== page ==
- Oral presentation
- Open Access
Predictors of outcome in patients with parvovirus B19 positive endomyocardial biopsy
© Greulich et al; licensee BioMed Central Ltd. 2015
- Published: 3 February 2015
- Viral Load
- Cardiac Death
- Dilate Cardiomyopathy
- Lethal Event
The primary objective of this study was to establish the prognostic value of the myocardial load of PVB19 genomes in patients presenting for endomyocardial biopsy work-up of myocarditis and/or dilated cardiomyopathy in comparison to clinical, and cardiovascular MR parameters.
108 consecutive patients who underwent EMB because of suspected myocarditis and/or dilated cardiomyopathy, and had evidence of myocardial PVB19 by PCR were enrolled. The mean follow-up was 1319 days. Primary endpoint was all-cause mortality, secondary endpoint was a composite of cardiac mortality and hospitalization for heart-failure.
Mean ejection fraction of all patients was 40%. We found n=27 patients to have a viral load ≥500 GE, n= 72 had 100-499 GE and n=9 had <100 GE. Immunohistology revealed chronic myocarditis in n=66 patients, DCM in n=17, other pathologies in n=12 (including 1 acute myocarditis), and latent PVB19 in n=13. During follow-up 11 of 108 patients died, two patients suffered SCD but were successfully shocked by their ICD, and 21 patients were hospitalized for heart failure.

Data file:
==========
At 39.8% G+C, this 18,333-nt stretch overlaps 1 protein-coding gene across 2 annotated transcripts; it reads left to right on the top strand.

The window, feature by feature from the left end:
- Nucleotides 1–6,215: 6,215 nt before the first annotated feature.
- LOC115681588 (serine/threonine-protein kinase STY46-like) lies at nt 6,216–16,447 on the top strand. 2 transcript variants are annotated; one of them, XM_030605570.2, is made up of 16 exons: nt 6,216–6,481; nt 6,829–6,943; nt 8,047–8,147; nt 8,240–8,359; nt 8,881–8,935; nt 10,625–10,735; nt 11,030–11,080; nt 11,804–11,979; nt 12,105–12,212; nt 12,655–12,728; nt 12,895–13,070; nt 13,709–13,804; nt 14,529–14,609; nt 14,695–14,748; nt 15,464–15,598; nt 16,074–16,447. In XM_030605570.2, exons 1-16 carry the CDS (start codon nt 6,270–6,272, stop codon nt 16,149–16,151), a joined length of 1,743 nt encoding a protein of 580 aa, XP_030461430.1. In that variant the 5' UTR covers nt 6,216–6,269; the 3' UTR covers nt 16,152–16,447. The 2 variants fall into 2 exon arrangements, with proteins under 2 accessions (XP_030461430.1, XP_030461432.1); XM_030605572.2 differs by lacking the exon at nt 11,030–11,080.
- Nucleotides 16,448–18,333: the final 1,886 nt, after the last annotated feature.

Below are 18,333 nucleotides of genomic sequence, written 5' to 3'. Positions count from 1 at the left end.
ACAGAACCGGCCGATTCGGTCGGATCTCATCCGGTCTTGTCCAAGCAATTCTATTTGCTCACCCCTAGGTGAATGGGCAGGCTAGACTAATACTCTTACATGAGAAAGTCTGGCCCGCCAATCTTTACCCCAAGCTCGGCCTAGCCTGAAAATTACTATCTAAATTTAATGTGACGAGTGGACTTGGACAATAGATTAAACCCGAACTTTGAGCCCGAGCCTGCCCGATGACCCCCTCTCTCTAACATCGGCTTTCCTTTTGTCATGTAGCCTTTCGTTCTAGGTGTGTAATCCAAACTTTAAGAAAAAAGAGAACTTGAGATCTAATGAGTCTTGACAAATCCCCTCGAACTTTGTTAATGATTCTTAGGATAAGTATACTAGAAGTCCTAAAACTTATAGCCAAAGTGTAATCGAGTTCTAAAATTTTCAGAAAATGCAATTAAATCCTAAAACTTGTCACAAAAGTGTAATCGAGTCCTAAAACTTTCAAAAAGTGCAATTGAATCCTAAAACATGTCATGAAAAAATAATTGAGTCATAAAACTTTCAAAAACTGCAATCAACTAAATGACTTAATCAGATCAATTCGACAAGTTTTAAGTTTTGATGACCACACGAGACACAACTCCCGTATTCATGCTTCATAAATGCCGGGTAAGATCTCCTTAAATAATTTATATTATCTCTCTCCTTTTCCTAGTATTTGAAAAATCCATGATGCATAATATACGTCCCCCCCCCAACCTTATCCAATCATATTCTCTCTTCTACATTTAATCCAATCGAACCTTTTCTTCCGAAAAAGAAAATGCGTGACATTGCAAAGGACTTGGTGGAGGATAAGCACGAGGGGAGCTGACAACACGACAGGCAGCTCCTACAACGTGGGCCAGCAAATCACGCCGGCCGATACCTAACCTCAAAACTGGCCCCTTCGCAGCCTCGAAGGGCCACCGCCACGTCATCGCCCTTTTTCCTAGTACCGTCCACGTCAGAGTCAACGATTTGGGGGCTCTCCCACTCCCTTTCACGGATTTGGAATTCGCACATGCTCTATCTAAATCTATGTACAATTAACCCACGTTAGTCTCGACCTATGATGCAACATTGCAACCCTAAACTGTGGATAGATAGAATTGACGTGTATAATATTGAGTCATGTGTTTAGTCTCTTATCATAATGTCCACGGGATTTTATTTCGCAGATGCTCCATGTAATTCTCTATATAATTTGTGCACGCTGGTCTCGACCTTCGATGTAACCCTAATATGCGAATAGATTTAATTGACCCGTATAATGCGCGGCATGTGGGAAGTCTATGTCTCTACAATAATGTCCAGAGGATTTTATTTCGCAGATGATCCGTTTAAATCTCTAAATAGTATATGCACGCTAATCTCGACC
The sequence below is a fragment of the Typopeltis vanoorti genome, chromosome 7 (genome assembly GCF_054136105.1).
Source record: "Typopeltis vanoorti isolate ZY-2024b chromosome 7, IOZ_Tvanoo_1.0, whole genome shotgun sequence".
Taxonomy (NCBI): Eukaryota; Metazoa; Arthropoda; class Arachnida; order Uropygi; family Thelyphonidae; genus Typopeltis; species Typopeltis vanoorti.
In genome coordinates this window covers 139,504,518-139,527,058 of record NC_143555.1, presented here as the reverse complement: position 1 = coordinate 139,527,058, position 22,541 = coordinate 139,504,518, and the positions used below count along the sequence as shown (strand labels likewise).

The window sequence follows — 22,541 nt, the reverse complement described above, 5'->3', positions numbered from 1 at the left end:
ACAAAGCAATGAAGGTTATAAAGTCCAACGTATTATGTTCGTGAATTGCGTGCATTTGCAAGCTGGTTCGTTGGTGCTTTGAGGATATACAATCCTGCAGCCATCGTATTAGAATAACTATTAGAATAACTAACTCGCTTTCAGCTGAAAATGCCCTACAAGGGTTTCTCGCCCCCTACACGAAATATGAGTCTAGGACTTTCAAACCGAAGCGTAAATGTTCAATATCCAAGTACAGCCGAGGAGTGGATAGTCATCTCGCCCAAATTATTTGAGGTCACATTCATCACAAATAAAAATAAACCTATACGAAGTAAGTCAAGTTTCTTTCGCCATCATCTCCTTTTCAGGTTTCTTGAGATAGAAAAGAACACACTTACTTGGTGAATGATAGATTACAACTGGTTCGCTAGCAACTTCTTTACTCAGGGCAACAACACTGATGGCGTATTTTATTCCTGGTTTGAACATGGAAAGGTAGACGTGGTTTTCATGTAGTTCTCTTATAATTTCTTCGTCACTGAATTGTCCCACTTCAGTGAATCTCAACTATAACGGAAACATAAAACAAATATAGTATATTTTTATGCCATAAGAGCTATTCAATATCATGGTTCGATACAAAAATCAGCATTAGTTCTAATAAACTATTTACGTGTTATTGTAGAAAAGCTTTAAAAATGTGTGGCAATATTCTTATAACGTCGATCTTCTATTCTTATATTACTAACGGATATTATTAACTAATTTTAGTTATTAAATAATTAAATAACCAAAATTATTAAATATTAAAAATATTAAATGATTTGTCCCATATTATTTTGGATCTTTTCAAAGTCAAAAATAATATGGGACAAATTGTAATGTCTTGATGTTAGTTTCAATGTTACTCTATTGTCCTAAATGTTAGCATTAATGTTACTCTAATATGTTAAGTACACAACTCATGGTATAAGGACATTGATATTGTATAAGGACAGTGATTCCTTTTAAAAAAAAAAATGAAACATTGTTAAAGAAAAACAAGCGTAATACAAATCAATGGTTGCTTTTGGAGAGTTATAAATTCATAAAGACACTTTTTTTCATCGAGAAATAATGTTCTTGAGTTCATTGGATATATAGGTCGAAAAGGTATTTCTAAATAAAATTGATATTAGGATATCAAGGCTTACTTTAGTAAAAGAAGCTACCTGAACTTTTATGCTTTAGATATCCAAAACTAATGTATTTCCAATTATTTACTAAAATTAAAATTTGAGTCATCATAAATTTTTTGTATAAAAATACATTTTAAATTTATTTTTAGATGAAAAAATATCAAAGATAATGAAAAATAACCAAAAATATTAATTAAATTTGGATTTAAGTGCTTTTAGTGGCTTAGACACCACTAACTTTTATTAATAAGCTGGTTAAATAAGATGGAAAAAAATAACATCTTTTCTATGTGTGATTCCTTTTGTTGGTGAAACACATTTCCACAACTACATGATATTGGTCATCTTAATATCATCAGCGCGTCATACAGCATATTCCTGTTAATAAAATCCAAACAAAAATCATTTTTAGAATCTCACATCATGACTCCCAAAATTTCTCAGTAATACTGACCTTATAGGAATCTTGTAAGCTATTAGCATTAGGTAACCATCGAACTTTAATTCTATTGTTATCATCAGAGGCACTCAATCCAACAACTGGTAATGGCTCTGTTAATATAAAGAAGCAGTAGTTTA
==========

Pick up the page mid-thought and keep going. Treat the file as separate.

Interestingly, not the viral load, but functional parameters such as LV-EF, LV-EDV (for endpoint 2), as well as the histologic diagnosis of DCM and the presence of LGE (for all endpoints) reached statistical significance. In fact, the presence of LGE yields an odds-ratio for a lethal event of 8.56 (endpoint 1), and of 5.52 for endpoint 2.
Importantly, no patient with normal LV-EF, or the absence of LGE suffered cardiac death during long-term follow-up.
The viral load of PVB19 genomes in the myocardium is not related to the long-term clinical outcome. Furthermore, this study underscores the growing role of imaging parameters for risk-stratification of patients with non-ischemic myocardial disease.
This work was funded in part by the Robert Bosch Foundation [1) clinical research grant for CMR risk stratification in HCM and 2) clinical research grant for inflammatory heart disease KKF-11-18, KKF-13-2].
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